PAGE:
Before you can know how to price your house for sale, you should have a thorough understanding of what people are asking and paying for real estate in your area at this moment. A comprehensive market analysis, also known as a CMA, is a report that captures a snapshot of the market’s activity.
The CMA outlines homes that have recently sold in your area. For each house, you’ll see the original asking price, days on market, number of price reductions, and the final sales price. This information gives you a clear indication of what, on average, buyers are willing to spend on homes like yours in your area. If you know that the homes in a community are selling for around $400,000, you’d be hard-pressed to justify pricing yours at $450,000, even if you feel it’s worth it. You should convince the right buyer it’s worth it, and with similar houses available at lower prices, you might find yourself without many options.
The asking price and sales price are important numbers to look at because they give you crystal clear indicators of what’s on the minds of sellers vs. what’s on the minds of buyers. You can also usually gauge here what the competition is like on the market. If selling prices are close to or topping asking prices, it’s a seller’s market where inventory is low and buyers should be aggressive. However, if you see sales prices far below asking prices, you can see sellers bending to the whims of buyers.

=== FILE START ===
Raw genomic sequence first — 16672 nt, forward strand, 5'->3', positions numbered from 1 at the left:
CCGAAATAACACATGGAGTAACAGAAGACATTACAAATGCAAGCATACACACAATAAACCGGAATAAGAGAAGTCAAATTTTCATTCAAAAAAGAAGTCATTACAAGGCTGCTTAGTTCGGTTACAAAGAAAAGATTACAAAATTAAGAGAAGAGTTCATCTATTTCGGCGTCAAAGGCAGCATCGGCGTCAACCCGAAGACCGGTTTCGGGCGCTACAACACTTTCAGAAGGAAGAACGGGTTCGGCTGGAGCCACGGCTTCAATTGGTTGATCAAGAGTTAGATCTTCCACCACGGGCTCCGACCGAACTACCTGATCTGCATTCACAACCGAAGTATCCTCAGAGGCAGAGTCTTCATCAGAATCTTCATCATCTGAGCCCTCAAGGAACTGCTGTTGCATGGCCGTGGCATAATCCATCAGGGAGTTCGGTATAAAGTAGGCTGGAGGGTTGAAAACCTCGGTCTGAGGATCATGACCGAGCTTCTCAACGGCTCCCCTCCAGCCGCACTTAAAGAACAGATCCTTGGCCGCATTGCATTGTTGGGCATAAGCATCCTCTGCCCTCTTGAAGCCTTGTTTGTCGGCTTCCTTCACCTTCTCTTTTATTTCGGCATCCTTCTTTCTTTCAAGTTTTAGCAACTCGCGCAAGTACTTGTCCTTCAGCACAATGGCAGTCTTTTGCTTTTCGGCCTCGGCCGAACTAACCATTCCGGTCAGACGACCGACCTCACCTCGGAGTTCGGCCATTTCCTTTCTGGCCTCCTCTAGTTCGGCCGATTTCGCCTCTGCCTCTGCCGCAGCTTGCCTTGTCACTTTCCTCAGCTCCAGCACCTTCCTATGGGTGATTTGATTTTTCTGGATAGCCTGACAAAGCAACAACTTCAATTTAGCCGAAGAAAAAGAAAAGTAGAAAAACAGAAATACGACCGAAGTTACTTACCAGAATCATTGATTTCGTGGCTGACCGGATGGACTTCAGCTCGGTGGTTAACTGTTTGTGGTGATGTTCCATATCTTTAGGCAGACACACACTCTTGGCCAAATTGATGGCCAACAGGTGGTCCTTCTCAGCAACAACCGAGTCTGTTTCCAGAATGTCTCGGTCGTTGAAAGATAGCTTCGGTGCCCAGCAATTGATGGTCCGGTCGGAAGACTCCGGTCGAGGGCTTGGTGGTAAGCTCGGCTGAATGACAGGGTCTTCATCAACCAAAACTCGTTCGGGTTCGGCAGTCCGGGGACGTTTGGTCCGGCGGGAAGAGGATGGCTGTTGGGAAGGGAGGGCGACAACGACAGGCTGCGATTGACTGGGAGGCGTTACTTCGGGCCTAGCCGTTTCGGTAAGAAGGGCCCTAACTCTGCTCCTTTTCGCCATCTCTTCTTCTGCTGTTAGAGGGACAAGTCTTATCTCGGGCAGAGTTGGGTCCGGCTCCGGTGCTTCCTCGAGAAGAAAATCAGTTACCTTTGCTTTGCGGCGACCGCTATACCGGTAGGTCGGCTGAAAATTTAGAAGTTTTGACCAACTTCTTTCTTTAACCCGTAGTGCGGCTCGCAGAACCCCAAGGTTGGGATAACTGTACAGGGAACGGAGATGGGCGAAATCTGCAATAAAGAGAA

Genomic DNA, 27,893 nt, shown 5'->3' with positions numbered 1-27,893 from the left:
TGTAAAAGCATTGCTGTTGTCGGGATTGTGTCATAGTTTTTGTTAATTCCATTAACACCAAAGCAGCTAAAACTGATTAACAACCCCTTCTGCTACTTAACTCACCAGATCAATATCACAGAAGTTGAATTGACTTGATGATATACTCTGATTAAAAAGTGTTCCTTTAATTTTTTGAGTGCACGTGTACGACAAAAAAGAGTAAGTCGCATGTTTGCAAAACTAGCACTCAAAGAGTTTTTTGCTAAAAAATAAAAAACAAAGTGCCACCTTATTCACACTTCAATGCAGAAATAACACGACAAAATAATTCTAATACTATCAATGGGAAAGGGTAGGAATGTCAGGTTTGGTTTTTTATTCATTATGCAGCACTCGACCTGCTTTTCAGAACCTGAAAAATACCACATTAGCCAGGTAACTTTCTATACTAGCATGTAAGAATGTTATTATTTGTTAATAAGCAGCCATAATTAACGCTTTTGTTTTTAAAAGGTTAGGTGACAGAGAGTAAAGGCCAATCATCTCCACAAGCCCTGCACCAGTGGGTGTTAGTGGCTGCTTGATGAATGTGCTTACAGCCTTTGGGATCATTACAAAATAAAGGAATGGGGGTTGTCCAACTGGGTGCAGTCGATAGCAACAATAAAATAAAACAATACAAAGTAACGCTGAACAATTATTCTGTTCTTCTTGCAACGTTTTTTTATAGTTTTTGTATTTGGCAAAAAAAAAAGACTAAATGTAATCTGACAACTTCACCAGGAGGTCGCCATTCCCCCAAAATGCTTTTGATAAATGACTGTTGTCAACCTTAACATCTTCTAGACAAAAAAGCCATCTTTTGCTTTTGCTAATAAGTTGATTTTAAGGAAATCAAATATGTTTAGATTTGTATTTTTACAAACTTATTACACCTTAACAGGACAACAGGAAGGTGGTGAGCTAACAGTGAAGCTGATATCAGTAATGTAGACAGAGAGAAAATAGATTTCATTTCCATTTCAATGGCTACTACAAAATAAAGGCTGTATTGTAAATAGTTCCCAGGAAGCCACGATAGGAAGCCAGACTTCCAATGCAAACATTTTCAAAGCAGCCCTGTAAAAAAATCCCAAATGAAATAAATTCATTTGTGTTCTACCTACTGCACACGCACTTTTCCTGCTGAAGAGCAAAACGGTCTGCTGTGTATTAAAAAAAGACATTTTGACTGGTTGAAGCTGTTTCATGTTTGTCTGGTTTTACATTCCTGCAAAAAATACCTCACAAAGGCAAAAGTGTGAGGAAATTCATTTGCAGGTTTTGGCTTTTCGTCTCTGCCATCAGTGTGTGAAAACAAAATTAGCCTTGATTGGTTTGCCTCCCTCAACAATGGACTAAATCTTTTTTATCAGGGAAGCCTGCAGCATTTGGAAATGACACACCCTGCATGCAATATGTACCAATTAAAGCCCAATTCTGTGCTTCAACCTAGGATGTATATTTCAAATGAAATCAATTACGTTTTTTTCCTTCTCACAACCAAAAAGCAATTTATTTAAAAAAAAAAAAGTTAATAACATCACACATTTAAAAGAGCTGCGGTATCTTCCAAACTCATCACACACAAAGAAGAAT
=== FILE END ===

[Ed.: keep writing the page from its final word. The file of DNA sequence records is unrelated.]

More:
And remember, if a house stays on the market for too long and experiences too many price cuts, that reputation begins to build and the home gets harder and harder to sell. The goal is to sell quickly, so when you view your report, look for houses that sold in 90 days or less and study how those homes were priced.
Your Real Estate Agent | Utilizing the Help You Hired
Your real estate agent is your greatest resource for determining the current market value of your house for sale. Your agent has access to the exact same pool of information as the appraiser does, so can use the same public records information and CMA. Your agent also has experience in the communities and neighborhoods in which they specialize that the appraiser may not have.